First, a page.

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Is German domestic social policy politically controversial?

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  • Niklas Potrafke

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Abstract

This paper investigates empirically the influence of government ideology on social policy using German data. Examining the funding and the benefits of social security and public healthcare policy, my results suggest that policies implemented by governments dominated by left- and rightwing parties were similar over the 1951–2007 period. Leftwing governments, however, spent more in the 1970s and rightwing governments did so after German Reunification in 1990. Since policy convergence encourages new parties to enter the political arena, and party platforms on social policy matters are likely to undergo further changes in light of demographic change, the observed pattern may thus be a transitory phenomenon. Copyright Springer Science+Business Media, LLC 2012

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Bibliographic Info

Article provided by Springer in its journal Public Choice.

Volume (Year): 153 (2012)
Issue (Month): 3 (December)
Pages: 393-418

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Handle: RePEc:kap:pubcho:v:153:y:2012:i:3:p:393-418

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Web page: http://www.springerlink.com/link.asp?id=100332

Related research

Keywords: Social policy; Political business and partisan cycles; Government ideology; Policy polarization; Demographic change; H52; H55; I38; J18; D72;

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Citations

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Cited by:
  1. Mechtel, Mario & Potrafke, Niklas, 2013. "Electoral cycles in active labor market policies," Munich Reprints in Economics 19249, University of Munich, Department of Economics.
  2. Björn Kauder & Niklas Potrafke, 2013. "Government Ideology and Tuition Fee Policy: Evidence from the German States," CESifo Working Paper Series 4205, CESifo Group Munich.
  3. Potrafke, Niklas, 2013. "Economic Freedom and Government Ideology across the German States," Munich Reprints in Economics 19269, University of Munich, Department of Economics.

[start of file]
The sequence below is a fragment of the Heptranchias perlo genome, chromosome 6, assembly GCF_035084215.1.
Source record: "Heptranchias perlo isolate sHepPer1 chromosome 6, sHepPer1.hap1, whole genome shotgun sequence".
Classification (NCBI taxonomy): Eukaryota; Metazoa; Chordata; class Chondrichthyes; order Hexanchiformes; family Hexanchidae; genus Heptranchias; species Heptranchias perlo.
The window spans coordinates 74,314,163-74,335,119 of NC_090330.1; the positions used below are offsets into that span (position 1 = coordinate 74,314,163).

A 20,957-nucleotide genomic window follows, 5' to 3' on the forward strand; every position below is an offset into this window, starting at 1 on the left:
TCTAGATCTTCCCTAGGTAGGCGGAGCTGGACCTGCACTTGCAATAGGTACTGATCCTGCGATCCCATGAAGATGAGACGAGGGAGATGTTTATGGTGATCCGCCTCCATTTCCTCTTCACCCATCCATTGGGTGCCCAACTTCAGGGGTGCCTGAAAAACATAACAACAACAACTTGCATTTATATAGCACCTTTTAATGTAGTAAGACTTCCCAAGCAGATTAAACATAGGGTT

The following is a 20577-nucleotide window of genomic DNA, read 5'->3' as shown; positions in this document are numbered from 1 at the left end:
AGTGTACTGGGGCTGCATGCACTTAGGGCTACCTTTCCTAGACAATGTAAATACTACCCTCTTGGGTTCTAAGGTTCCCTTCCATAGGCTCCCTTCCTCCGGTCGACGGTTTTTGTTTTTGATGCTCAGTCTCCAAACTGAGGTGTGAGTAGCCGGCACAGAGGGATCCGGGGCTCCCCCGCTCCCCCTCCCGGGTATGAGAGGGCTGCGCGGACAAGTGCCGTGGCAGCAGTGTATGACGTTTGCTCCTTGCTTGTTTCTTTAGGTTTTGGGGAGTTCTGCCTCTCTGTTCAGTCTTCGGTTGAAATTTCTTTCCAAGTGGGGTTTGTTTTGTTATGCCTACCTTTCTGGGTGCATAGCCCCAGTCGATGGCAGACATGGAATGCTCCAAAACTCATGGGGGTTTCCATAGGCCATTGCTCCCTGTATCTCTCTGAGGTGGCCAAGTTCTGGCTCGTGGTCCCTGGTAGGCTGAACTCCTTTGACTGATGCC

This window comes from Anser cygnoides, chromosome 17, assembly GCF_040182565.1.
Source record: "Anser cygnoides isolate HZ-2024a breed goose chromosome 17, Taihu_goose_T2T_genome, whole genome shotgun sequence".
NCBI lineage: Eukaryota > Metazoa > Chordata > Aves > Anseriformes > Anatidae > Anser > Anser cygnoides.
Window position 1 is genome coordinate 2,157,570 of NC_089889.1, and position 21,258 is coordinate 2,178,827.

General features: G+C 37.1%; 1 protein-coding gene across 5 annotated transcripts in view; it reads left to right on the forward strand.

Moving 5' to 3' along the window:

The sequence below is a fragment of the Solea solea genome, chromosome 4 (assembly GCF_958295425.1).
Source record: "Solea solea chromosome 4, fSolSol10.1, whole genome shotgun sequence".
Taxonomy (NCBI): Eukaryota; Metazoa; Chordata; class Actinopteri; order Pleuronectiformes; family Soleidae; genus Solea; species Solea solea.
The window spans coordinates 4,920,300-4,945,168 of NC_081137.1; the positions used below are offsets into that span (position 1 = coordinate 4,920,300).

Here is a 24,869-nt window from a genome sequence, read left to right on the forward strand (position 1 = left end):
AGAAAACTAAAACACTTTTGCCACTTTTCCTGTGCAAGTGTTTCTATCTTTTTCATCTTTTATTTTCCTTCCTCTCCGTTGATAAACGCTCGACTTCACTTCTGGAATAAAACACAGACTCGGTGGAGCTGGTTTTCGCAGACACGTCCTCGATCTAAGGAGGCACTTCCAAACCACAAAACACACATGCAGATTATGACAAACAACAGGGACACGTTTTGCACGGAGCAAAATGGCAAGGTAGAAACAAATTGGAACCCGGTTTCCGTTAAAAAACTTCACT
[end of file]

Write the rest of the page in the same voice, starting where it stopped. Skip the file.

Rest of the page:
4. Patrick Laurency & Dirk Schindler, 2011. "International Climate Agreements, Cost Reductions and Convergence of Partisan Politics," CESifo Working Paper Series 3591, CESifo Group Munich.
  5. Axel Dreher & Peter Nunnenkamp & Maya Schmaljohann, 2013. "The Allocation of German Aid: Self-interest and Government Ideology," Kiel Working Papers 1817, Kiel Institute for the World Economy.
  6. Niklas Potrafke, 2013. "Evidence on the political principal-agent problem fromvoting on public finance for concert halls," Ifo Working Paper Series Ifo Working Paper No. 164, Ifo Institute for Economic Research at the University of Munich.
  7. Niklas Potrafke & Markus Reischmann & Marina Riem & Christoph Schinke & David Streich, 2014. "Wirtschaftslage und Regierungsideologie in Europa," Ifo Schnelldienst, Ifo Institute for Economic Research at the University of Munich, vol. 67(09), pages 18-25, 05.
  8. Ade, Florian & Freier, Ronny, 2013. "Divided government versus incumbency externality effect—Quasi-experimental evidence on multiple voting decisions," European Economic Review, Elsevier, vol. 64(C), pages 1-20.
  9. Björn Kauder & Niklas Potrafke, 2013. "Regierungsideologie und Studiengebühren in den deutschen Bundesländern," Ifo Schnelldienst, Ifo Institute for Economic Research at the University of Munich, vol. 66(10), pages 19-24, 05.
  10. Björn Kauder & Benjamin Larin & Niklas Potrafke, 2014. "Was bringt uns die große Koalition? Perspektiven der Wirtschaftspolitik," Ifo Working Paper Series Ifo Working Paper No. 172, Ifo Institute for Economic Research at the University of Munich.
  11. Markus Reischmann, 2014. "Staatsverschuldung in Extrahaushalten: Historischer Überblick und Implikationen für die Schuldenbremse in Deutschland," Ifo Working Paper Series Ifo Working Paper No. 175, Ifo Institute for Economic Research at the University of Munich.

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